It is typical to get a rainstorm or a series of storms in August that bump us out of summer, and into that transition between summer and fall.
Those events occurred between August 18th and August 21st. The precipitation that fell was mostly rain, but I did wake up one morning to a dusting of snow high on the Grand Teton, the highest peak in the Teton Mountain Range, and on the highest ridge of Sheep Mountain, on the opposite side of Jackson Hole in the Gros Ventre Mountains. Now instead of high daily temperatures in the eighties, the forecast is for low to mid-seventies. The rain has been extremely welcome, as it has been a very dry summer. I have even seen a few migrating tiger salamanders, a sign that they certainly approve of the recent precipitation.
Sandhill crane chicks have been one of my summer highlights. Sandhill cranes struggle with chick survival in Grand Teton National Park, as they are potential prey for the many land predators (foxes, coyotes, wolves, bears, badgers) and aerial hunters (eagles, hawks, falcons). This summer, I have been regularly watching two different crane pairs each with twin chicks. It is unusual for me to see any sandhill juveniles survive the summer.
And speaking of young animal survival, I have noticed an unusually high number of pronghorn (sometimes called pronghorn antelope) fawns this summer. A study done in Grand Teton National Park over 20 years ago observed that coyotes kill 80-85% of the pronghorn fawns in the ungulate’s first 3 weeks of life. The idea is that once the fawns get beyond that first critical three to four weeks of life, they can typically outrun predators. Are coyote population numbers down? Are coyotes utilizing other important food sources?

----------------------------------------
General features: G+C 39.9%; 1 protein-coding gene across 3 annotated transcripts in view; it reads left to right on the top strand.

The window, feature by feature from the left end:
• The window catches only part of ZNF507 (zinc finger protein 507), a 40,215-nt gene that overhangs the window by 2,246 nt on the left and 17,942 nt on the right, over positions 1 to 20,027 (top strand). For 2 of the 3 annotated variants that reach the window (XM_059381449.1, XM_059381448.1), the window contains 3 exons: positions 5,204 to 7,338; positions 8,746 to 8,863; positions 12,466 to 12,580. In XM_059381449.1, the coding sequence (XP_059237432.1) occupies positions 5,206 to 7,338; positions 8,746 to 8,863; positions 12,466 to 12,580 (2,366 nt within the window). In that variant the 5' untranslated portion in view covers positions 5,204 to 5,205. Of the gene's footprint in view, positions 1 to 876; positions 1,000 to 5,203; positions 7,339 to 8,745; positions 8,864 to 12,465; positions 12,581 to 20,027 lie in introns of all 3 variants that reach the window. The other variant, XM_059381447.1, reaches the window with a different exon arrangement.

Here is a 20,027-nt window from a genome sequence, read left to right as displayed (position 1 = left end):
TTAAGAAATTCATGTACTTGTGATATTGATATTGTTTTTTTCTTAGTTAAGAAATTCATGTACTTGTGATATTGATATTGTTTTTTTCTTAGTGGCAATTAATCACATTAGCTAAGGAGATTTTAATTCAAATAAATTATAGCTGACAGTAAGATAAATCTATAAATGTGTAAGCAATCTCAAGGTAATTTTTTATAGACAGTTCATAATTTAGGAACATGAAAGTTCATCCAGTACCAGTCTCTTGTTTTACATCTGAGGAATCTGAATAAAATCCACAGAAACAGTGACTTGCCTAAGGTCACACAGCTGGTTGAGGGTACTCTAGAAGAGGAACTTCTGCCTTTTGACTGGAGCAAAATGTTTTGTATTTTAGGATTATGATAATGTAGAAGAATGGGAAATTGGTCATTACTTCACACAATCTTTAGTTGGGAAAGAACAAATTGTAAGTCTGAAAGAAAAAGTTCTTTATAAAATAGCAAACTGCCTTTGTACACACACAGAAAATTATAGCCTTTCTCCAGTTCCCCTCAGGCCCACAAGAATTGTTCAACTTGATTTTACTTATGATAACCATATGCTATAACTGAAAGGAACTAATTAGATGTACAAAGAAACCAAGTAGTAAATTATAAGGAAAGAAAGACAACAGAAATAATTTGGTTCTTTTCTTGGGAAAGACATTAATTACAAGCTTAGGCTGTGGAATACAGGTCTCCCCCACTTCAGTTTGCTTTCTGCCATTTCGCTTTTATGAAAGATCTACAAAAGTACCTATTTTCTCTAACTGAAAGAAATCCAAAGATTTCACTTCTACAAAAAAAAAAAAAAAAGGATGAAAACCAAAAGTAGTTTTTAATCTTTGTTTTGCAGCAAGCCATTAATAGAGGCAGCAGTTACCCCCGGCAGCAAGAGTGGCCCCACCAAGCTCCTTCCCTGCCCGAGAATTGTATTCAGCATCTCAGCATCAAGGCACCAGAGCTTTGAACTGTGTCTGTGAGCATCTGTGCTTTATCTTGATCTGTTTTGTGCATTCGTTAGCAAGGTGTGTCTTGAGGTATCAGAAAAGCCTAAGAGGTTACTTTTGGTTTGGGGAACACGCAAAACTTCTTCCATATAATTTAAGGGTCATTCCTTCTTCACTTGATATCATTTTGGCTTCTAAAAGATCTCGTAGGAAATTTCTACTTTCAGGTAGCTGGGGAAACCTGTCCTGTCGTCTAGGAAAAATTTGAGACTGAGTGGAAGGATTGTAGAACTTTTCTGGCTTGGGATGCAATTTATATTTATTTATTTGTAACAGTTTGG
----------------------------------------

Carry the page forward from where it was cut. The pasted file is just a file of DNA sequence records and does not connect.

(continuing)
The Uinta ground squirrels are in hibernation now, the cost-benefit analysis having determined that the energy required to avoid predation outweighs the ever-decreasing digestibility of the valley’s plants. It’s remarkable that this abundant rodent food source is suddenly not available to Jackson Hole predators. Badgers, however, do have the digging skills to access hibernating ground squirrels even in winter.
We are at the height of the bison rut. The bison bulls are more vocal now than at any other time of the year, bellowing their ancient sounds like their Pleistocene relatives most likely did. Males are putting a wealth of energy toward monitoring female bison to see if they are in heat, and then courting them and defending them from other males. Battles between bulls can take a lot of energy at the very least and can lead to serious injury or even death. Wolves benefit greatly from scavenging on bison killed during the breeding season, as hunting elk this time of year is particularly difficult. Elk are a staple food for wolves, however, Greater Yellowstone Ecosystem wapiti have been eating high quality green vegetation for the past four and a half months, and have not had to walk in snow since April. In other words, the elk are in the best shape of their year.
Very soon, we will begin to hear bull elk bugle whole-heartedly, a sign that the breeding season has begun. An elk bugle is a great sound of wildness, and a reminder to Wyomingites to savor the sunny warm days of September because winter is coming.
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